Nottingham has the highest rates of alcohol-related deaths and hospital admissions in the East Midlands, and people are suffering short-term and long-term health consequences from a variety of drink problems.
The most recent figures from Public Health England show there were 120 alcohol-related deaths in Nottingham and 2,075 hospital admissions for alcohol-specific conditions in 2020/21.
It says Nottingham has had “poor outcomes over a long period of time” for a range of alcohol indicators – although the admissions to hospitals rate is improving.
However, it is still above the England and East Midlands averages.
The statistics will be discussed next week by a Nottingham City Council health scrutiny committee.
In a report ahead of the meting, public health experts say: “The local population is suffering from the harms caused by alcohol in both the short and long-term.
“High numbers of alcohol-related hospital admissions will also put pressure on NHS services, particularly A&E and ambulance services, as well as police resources required during the night-time economy.”
A new strategy is being drawn up in Nottingham to examine illicit drug and alcohol misuse across the city, and has already identified gaps in treatment.
Councillors, the police, and health bosses will meet at Loxley House on Wednesday, July 27, to discuss Nottingham’s position.
The report says it is too early to determine how the Covid pandemic has impacted on people’s drug and alcohol use.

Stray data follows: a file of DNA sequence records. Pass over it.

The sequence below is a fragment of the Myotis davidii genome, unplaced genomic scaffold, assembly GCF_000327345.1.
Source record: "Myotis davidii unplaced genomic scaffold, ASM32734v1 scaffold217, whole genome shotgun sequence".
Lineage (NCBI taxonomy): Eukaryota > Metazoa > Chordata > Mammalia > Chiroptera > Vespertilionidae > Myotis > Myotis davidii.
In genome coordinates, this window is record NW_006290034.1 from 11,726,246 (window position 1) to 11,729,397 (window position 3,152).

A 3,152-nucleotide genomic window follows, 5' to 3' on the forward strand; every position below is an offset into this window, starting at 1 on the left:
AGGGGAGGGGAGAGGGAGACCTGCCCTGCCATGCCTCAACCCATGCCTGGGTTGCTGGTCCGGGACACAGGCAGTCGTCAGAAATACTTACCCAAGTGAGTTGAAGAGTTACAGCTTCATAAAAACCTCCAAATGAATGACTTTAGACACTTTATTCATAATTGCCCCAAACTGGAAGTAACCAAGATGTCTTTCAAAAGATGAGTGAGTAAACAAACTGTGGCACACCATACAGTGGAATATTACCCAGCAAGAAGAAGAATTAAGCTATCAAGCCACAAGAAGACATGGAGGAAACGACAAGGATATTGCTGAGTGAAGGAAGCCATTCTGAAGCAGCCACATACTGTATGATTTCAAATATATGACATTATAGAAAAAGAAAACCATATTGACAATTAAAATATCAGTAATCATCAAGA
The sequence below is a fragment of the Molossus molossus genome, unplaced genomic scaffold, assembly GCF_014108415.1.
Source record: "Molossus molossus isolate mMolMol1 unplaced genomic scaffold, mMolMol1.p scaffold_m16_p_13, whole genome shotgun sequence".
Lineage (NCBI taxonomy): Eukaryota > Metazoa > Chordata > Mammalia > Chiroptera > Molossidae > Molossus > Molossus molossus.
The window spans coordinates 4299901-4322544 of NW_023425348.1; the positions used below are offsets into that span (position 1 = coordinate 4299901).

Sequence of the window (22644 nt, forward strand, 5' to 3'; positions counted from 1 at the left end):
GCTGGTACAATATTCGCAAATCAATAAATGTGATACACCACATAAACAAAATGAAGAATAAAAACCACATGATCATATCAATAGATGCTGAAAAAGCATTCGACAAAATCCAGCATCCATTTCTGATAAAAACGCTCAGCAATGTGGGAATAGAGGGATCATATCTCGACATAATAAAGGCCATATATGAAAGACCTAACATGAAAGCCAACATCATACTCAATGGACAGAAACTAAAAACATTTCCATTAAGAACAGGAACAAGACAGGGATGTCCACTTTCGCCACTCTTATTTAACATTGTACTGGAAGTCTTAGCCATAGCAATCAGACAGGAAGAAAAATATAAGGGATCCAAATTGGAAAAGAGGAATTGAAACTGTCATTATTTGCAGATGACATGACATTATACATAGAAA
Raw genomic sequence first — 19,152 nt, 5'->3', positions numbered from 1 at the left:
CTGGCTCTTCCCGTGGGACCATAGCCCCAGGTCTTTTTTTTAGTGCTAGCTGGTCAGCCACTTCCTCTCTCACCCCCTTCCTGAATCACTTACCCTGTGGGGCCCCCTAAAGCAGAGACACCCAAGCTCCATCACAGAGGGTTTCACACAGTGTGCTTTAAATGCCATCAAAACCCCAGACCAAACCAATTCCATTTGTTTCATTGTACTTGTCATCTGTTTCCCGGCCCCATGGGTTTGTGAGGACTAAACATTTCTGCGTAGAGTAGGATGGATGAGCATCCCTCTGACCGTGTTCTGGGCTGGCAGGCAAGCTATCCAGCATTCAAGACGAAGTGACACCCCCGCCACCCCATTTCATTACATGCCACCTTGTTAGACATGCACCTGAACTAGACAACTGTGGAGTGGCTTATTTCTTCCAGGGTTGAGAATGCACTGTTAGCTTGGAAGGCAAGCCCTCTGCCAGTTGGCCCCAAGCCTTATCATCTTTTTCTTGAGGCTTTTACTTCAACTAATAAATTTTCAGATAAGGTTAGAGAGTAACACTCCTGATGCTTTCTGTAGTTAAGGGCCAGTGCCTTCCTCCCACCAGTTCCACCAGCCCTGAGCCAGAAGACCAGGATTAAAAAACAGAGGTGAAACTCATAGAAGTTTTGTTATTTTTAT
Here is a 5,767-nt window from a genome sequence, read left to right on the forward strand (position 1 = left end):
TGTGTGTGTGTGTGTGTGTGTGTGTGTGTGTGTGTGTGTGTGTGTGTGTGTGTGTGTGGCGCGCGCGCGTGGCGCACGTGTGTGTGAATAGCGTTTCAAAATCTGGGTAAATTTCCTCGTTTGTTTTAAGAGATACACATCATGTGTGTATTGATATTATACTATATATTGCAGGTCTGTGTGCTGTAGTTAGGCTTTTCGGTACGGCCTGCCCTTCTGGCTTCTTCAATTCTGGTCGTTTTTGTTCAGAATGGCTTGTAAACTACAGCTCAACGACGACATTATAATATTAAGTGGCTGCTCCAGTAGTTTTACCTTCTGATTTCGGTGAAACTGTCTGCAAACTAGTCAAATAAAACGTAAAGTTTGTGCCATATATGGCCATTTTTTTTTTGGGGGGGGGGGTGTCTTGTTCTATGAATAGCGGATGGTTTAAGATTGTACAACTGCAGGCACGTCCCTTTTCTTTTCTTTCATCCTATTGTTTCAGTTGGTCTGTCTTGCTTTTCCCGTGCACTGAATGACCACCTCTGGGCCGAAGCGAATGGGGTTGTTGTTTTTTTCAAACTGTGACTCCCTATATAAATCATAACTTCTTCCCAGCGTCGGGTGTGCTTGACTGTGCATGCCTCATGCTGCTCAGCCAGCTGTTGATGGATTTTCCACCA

The report states: “The closure of the night-time economy locally and in the city centre will have had an impact on people’s drinking habits, potentially resulting in more people drinking from home.
”Closure of licensed premises may also have resulted in people drinking less as social situations decreased.”
Alcohol-specific admissions in Nottingham have reduced slightly over the last five years, with 2,075 admissions in 2020/21.
However, Nottingham has a rate of 795 alcohol-specific admissions per 100,000 people compared with a rate of 587 for the East Midlands and 510 nationally.
When it comes to drug misuse, cannabis is the most commonly-used drug in the city followed by cocaine.
In Nottingham, upon entering treatment, 94 per cent of young people cited their cannabis use as problematic.
The report also says an estimated 63 per cent of the people who use opiate and crack cocaine are aged 35-64.
The report says there is “a potential unmet need” in opiate and crack users aged under 35 years.
Of those aged 15-24 who use opiate and crack in Nottingham city, 93 per cent are not accessing structured treatment, the report states.
Reported drug use is highest among 16-19-years-old and 20-24 year-olds, but these age groups account for only eight per cent of people in structured treatment in Nottingham.
The report says there is a potential gap within service provision for this age group.
Substance use among Nottingham’s student population is not clear, the report says. But it estimates the number of students using substances is at 11,800, meaning there needs to be a “focus on understanding the level of need among this population”.
Deaths related to drug use in the overall East Midlands region have reached a record high, with 321 in 2020. In contrast, Nottingham has seen a decrease from 40 in 2019 to 25 in 2020.
The report also recommends more work is undertaken to understand the reasons why people drop out of treatment.
Of the 926 adult Nottingham people who left treatment in 2020/21, 271 (29 per cent) were ‘drug free’ at the point of treatment completion, with a further 178 (19 per cent) completing treatment as an ‘occasional user’.
In the same time period, 201 people (22 per cent) dropped out or stopped engaging.
The number of young people aged 24 and under presenting for treatment over the last decade has been declining both in Nottingham and nationally.
There were 50 new presentations into treatment in 2020/21, when compared to 261 in 2009/10.
The Health and Wellbeing Board will meet on Wednesday, July 27, and will be asked to endorse the report and the recommendations for consideration by service commissioners.